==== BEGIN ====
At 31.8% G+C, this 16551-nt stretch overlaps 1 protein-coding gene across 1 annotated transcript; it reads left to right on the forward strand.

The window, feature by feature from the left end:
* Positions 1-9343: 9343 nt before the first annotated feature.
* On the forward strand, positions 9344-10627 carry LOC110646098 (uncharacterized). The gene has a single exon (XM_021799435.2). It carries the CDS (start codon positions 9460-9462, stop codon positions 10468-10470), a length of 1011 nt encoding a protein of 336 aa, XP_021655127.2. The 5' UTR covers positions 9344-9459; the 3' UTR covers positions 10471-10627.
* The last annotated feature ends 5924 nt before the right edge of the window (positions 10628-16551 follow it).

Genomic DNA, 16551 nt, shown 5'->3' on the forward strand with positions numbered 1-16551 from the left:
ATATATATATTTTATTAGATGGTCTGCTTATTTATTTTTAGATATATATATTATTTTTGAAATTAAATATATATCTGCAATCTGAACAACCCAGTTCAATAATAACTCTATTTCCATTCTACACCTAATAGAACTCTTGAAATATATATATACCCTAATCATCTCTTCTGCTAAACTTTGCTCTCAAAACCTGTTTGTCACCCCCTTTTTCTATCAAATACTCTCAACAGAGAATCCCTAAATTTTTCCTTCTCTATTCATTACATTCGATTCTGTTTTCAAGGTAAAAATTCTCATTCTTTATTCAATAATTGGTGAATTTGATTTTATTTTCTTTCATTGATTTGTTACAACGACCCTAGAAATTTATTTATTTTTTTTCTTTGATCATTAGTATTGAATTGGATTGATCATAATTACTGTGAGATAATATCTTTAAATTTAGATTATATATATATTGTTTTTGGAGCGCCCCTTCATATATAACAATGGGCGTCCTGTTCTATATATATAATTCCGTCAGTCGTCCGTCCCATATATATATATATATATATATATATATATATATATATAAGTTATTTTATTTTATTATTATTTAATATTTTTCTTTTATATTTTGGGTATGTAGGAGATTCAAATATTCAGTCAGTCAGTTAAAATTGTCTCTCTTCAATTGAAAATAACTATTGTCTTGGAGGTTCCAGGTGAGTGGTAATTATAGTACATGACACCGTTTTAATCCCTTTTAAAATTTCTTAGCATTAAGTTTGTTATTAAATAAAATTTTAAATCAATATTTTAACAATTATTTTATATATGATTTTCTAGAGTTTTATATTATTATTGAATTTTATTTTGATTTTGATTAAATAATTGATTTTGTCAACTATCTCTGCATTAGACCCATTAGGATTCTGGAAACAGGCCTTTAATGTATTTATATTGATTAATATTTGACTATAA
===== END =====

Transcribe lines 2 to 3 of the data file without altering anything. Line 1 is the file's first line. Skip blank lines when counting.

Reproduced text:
The window, feature by feature from the left end:
* Positions 1-9343: 9343 nt before the first annotated feature.